July 14, 2020
Kenyon has updated its plans for returning to campus, offering in-person and remote instruction. Read more here.
I called my grandpa a few weeks ago, the day before I moved all of my belongings from my apartment in Gambier, and he suggested we have a family graduation in Kansas City, Missouri. I have two cousins who are graduating this year as well, one from high school and the other from college. My Papa Carl wants us all to come to his senior living center and walk down the hallway in our caps and gowns while our family cheers. It sounds cute, but that’s not my idea of an ending.
President Decatur has said multiple times that the seniors will have Commencement. However, whether or not I get to go through that ceremony isn’t what’s on my mind right now. Here’s a little bit of what I miss. This blog post will be far from cheery, but I hope it can give you a sense of what the joys of four years at Kenyon are.
I wish I could transplant the gap trail to my home in suburban Missouri so I could keep running and biking on it. If you are unaware, communities in Ohio have adapted unused railroad rights-of-way to create a system of interwoven bike trails. The Kokosing Gap Trail runs right behind the KAC, and is a great place to go for a walk/run/bike ride through nature. I’ll miss it and the rural roads surrounding Kenyon, as some of the best runs of my life happened right there.
One thing you can’t really do via video chat is play music with people. The latency of the video doesn’t allow for it. For that reason, I’ll miss the Knox County Symphony, the Millennial Pinks and Mark Twang, the three music groups I played in on campus. The Symphony has members that have played with the group for almost twice as long as I’ve been alive. It’s a great example of collaboration between Kenyon and the Knox County community to create something beautiful. The Millennial Pinks is a band I play bass in that reinvented itself this year to open up for Dehd at the first Horn Gallery show of the year. I’ll miss how lackadaisical band practices were. We played the same songs all year, and I never fully memorized the chords. Mark Twang will continue on, but we are unsure of how we will finish our LP. We’ve sunk 30 hours of recording time into it this semester at the WKCO studio on campus, but we don’t yet know how to finish it now that we had to leave Gambier. In the meantime, we’ll be releasing the demos we have in full.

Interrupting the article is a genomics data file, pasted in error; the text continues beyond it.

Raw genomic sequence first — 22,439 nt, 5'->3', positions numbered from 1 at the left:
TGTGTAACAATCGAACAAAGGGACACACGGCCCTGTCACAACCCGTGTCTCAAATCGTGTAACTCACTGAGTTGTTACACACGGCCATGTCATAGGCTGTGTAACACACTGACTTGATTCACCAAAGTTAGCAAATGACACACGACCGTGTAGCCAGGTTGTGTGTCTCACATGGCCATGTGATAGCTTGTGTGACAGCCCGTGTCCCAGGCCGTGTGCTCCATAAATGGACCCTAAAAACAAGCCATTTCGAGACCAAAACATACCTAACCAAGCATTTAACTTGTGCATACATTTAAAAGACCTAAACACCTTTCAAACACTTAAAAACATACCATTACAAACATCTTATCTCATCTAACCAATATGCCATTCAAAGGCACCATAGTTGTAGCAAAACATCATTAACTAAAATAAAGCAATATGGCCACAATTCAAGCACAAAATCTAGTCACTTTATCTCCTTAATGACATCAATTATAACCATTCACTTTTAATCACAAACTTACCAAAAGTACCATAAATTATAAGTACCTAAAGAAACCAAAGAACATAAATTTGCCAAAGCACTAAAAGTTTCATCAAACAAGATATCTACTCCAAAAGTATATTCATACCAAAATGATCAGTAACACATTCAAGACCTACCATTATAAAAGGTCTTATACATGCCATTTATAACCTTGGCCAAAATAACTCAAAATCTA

I’m going to miss the people the most. I have plenty of friends who I did not get to say goodbye to and don’t know when I’ll get to see them again. It’s weird to think how some of these people have been part of my daily life for years, but now I’m only going to see them a couple times a year, at most. Just as well, I didn’t get to say a final in-person thank you to the professors, religious leaders and community members that had a huge influence on me: Sarah Petersen in neuroscience; Adam Pursel and Rachel Kessler, the pastor and chaplain I spent time with; Skip Trask and Jim Dunham, the guys making things happen at the Bike Barn. Some of these people are professors; some are not associated formally with Kenyon. They’ve had a huge influence on my life.
I’m ready to move on to my next thing, but I’m deeply sad that I won’t get a final goodbye. It’s the people that make a place a home.Read the Original Post